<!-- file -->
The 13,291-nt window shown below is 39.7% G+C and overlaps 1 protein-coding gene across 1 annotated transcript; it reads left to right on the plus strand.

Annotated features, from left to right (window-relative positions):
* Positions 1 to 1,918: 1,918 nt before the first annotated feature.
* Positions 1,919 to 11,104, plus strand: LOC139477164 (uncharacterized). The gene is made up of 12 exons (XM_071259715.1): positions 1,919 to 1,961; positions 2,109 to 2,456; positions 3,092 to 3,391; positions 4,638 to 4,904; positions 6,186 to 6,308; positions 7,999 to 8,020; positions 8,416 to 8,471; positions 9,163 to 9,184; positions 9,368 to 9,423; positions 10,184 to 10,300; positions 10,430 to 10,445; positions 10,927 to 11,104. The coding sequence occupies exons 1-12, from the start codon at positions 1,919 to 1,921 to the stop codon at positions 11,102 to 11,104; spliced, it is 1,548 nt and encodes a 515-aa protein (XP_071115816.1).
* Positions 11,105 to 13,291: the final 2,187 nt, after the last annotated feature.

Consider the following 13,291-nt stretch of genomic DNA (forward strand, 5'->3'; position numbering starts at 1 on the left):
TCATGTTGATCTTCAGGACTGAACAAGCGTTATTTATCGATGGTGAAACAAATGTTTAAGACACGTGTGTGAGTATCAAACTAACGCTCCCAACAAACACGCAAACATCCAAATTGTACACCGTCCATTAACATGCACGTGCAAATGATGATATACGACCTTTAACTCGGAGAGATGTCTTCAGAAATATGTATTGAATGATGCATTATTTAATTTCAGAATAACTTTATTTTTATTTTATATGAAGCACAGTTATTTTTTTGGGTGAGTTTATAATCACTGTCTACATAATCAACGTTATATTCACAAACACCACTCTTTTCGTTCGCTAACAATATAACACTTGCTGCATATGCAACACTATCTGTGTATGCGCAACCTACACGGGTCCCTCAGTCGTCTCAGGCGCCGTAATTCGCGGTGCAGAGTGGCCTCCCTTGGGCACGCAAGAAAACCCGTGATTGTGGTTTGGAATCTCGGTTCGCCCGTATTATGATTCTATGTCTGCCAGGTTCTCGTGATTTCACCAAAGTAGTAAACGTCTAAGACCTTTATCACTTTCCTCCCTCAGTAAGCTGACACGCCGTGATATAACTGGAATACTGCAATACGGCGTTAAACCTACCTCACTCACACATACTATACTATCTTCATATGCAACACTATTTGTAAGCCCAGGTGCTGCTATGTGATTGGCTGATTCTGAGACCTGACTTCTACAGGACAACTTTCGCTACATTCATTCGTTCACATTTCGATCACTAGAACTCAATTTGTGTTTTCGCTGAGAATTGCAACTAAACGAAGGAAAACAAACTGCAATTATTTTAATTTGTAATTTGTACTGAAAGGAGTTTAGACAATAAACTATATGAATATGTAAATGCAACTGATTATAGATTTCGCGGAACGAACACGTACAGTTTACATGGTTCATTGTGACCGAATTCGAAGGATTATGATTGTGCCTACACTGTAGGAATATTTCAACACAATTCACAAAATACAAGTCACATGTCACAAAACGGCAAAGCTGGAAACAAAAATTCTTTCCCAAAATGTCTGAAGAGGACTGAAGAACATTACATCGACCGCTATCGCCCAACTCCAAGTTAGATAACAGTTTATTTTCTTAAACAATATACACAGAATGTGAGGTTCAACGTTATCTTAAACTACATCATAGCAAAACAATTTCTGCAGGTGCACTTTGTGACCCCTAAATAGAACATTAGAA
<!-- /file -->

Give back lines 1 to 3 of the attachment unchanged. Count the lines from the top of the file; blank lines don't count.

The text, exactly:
The 13,291-nt window shown below is 39.7% G+C and overlaps 1 protein-coding gene across 1 annotated transcript; it reads left to right on the plus strand.

Annotated features, from left to right (window-relative positions):
* Positions 1 to 1,918: 1,918 nt before the first annotated feature.